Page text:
Walking Poles 101: Part Two

It's all in the technique.

Originally published in the Trailwalker magazine: April 2023, Apr 2023

Norwegian technique, akin to cross country skiing is well covered on YouTube. It is useful for walking fast on flat smooth tracks and I often use it on the Heysen Trail if I wish to cover ground quickly. Your poles are pushing behind you to propel yourself forward. It is an energy intensive process and overkill for most group walks. On the generally rougher, more challenging Heysen Trail the biggest advantage poles offer is stability, increasing safety and saving energy.

As mentioned in Part 1, this exposition is very much a personal opinion, based on my experience, over twenty years, in all sorts of terrain.

Height of poles: When your poles are planted your elbows should be bent at 90 degrees. Obviously, the height of the pole will vary depending on the slope ie longer downhill, shorter up. In practice most people do not continually adjust for the terrain but start with a slightly longer pole to accommodate the more difficult / treacherous situation of downhills. However, if on a steep or slippery down, I always lengthen my poles. The longer the better. On steep ups you can use shortened poles like an ice axe to dig in and pull yourself. This is very useful in mud or scree, but requires upper body strength.

Gripping the poles in the most efficient manner is very important to avoid hand fatigue and help with the best walk rhythm. Slip your hand into the loop from below, reaching for the sky, then grab the straps and the poles together. The loop should be long enough for the strap to fall across the back of your hand lightly. If you can feel pressure the loop is too tight. If the loop is flopping around, it is too long. The pole and the straps should fit comfortably in the webbing between thumb and first finger. Be aware that this webbing can be quite soft and a potential blister area when you begin using poles in this manner, easily overcome by wearing sun gloves. The advantage of this grip is the control it offers over the pole. You do not have to clasp the handle tightly, indeed, only first finger and thumb is sufficient. No need for hand fatigue at the end of long day. Going downhill, the weight is taken by the back of the wrist, controlling the pole easily.

However, the biggest advantage of this grip is the ability to move the pole forward with a small flick of the wrist. No need to laboriously pick up and place your poles when you are moving on the flat. Your elbows will hardly move when you are using the poles for stability rather than propulsion. This saves energy over the course of a long walk.

The flick is also quicker than lifting and placing your poles. This becomes very important if you are on a steep down where it makes for a smooth efficient descent, but like anything it takes practice. Eventually you won’t have to think about it, and on flat tracks it increases the time spent enjoying the scenery rather than looking at your feet.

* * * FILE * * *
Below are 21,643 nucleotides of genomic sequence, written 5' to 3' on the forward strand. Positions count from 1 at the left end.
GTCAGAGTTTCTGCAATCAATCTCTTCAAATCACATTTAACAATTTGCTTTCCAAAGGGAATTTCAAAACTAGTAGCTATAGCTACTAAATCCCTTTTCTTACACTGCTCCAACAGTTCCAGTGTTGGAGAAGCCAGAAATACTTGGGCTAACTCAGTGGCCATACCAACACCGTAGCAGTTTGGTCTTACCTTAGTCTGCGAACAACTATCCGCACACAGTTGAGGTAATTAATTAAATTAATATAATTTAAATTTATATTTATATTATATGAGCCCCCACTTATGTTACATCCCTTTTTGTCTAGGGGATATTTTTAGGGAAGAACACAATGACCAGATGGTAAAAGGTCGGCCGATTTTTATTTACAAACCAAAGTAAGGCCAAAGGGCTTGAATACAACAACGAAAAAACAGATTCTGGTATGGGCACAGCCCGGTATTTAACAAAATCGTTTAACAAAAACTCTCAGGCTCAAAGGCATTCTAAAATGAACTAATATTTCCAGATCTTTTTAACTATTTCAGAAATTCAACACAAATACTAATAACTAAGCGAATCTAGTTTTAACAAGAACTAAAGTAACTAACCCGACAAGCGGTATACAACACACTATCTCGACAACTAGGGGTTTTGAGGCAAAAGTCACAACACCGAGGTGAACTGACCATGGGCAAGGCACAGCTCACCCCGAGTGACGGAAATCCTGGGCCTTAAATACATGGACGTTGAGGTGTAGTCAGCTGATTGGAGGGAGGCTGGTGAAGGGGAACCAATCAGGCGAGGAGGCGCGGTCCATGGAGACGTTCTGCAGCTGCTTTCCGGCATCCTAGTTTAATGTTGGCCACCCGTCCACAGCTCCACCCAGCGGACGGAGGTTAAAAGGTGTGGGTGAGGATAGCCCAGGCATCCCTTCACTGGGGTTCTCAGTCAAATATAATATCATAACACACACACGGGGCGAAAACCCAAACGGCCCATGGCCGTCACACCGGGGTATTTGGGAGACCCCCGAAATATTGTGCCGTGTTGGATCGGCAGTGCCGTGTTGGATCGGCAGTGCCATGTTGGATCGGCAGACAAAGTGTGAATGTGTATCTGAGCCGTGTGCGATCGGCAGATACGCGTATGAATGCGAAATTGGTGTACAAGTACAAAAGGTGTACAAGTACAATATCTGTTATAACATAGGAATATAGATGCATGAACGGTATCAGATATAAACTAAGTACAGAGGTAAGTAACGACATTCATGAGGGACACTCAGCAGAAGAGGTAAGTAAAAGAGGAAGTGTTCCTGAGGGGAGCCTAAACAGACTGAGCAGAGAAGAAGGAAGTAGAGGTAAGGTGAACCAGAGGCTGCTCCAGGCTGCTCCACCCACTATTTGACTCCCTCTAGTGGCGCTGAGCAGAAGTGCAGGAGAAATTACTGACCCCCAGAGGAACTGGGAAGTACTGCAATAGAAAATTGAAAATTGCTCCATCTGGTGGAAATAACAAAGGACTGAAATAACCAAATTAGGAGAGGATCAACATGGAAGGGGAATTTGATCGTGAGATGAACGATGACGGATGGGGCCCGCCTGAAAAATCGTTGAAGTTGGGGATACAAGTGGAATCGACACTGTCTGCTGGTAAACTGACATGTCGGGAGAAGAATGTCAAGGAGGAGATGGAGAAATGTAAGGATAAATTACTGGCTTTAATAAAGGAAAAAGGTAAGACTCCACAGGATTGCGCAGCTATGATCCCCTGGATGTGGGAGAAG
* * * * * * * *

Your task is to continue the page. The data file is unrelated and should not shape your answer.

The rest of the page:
Having mastered the grip and flick you are ready for two challenges:
Stability Technique:
Used for rough terrain e.g. broken ground, creek beds, and when gazing to the horizon or navigating.

Just as the name implies your poles remain in front or level with your feet. The left pole moves forward with the right foot and vice versa. The flick makes this effortless.

If your footing is insecure, the pole in your opposite hand becomes your stabiliser. Once your ankles are conditioned and strong you can move just as quickly on broken ground as flat, which is a huge advantage in bushwalking.

Downhill technique:

Used on any slope.

The safest descent (this is an example of do as I say, not as I do) also requires that you keep your poles in front of you. The steeper the descent the further in front, therefore you definitely need to lengthen your poles. Dig them in 60 – 90 cms in front of you. This is why I prefer tungsten tips to rubber stoppers. Leaning forward with bent knees, keep your centre of gravity just forward of your waist, making it very difficult for your feet to slip from under you. Again, use your poles with alternate feet to hands. You will always maintain at least two points of contact while all the time leaning forward. On very slippery ground you keep three points of contact and take very small steps, bending as low as you can go. If you go slowly, you will have three points of contact for much of the time. Moving smoothly down the slope avoids the temptation to stop, prop and lean backward, but requires smooth flicking to keep your poles in front of you. Best to start slowly even if the slope is not slippery (again do as I say rather than as I do).

Hopefully you will have years of fun downhills ahead of you. If you would rather watch than read, just ask.
See you on the Trail.